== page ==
Analysis of NetZero Energy Homes (NZEHs): Stakeholders, Design, and Performance

  • Author / Creator
    Li, Hong Xian
  • NetZero Energy Homes (NZEHs) have emerged as a promising solution able to alleviate the energy strain that residential buildings exert on limited natural resources, thereby reducing the detrimental impact on the environment. Since the Government of Canada announced the NetZero energy healthy housing initiative in 2005, and the NetZero energy home coalition fostered the long-term vision that all new homes be built to net zero energy standards by 2030, many efforts have been made to realize this ambitious goal. Meaningful progress has been made in this regard; however, there still exist outstanding questions that must be answered: after the residential housing industry invests in the development of NZEHs, are customers willing to buy? What are the impacts of NZEHs on stakeholders? Based on the state of the art, how can NZEH design be improved? What are the effective means to improve the actual performance of NZEHs? In response to these important questions, this research is developed to achieve the following objectives: (1) to identify market acceptance and impacts on stakeholders of NZEHs through stakeholder analysis; (2) to investigate energy performance of design scenarios through energy simulation; (3) to assess and analyze the actual energy performance of NZEHs, based on sensor data collected using continuous monitoring; and (4) to conduct energy calibration and cost analysis in order to improve NZEH design by integrating the energy simulation, energy monitoring, and survey results. The holistic knowledge gained through the study and analysis can be employed to promote NZEHs, and to improve the design and operation of NZEHs.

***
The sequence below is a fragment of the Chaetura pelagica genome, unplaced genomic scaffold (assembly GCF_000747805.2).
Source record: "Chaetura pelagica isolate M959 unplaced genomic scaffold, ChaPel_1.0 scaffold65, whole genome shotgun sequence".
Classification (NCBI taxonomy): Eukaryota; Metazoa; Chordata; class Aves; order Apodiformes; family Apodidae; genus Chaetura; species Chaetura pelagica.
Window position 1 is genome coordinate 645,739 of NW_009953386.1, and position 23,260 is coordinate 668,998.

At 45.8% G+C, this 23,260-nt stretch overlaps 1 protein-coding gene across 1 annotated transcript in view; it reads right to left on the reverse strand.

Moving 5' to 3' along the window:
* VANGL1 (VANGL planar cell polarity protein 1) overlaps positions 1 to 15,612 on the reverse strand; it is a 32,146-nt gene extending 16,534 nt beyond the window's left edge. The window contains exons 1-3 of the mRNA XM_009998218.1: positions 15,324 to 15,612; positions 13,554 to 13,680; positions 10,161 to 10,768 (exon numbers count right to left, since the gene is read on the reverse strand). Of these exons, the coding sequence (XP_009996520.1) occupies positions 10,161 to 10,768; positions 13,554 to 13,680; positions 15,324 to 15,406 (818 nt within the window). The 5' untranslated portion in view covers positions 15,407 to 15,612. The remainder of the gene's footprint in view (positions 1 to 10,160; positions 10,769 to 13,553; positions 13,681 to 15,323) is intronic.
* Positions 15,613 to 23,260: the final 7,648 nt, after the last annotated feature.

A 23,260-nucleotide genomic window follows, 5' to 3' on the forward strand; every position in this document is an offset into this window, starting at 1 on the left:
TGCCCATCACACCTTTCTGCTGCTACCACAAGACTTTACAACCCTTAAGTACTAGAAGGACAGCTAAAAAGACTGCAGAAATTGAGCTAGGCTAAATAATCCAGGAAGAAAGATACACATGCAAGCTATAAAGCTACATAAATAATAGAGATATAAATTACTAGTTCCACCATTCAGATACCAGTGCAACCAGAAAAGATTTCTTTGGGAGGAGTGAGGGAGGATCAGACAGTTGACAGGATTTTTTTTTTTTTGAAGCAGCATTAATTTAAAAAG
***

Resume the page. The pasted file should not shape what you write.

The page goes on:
• Subjects / Keywords
  • Graduation date
  • Type of Item
  • Degree
    Doctor of Philosophy
  • DOI
  • License
    This thesis is made available by the University of Alberta Libraries with permission of the copyright owner solely for non-commercial purposes. This thesis, or any portion thereof, may not otherwise be copied or reproduced without the written consent of the copyright owner, except to the extent permitted by Canadian copyright law.
  • Language
  • Institution
    University of Alberta
  • Degree level
  • Department
  • Specialization
    • Construction Engineering and Management
  • Supervisor / co-supervisor and their department(s)
  • Examining committee members and their departments
    • Dr. Ahmed Bouferguene (Faculty St. Jean)
    • Dr. Zhiliang Ma (Tsingua University, Beijing China)
    • Dr. Mohamed Al-Hussein(Civil and Environmental)
    • Dr. Mustafa Gül (Civil and Environmental)
    • Dr. J.J. Roger Cheng (Civil and Environmental)
    • Dr. SangUk Han (Civil and Environmental)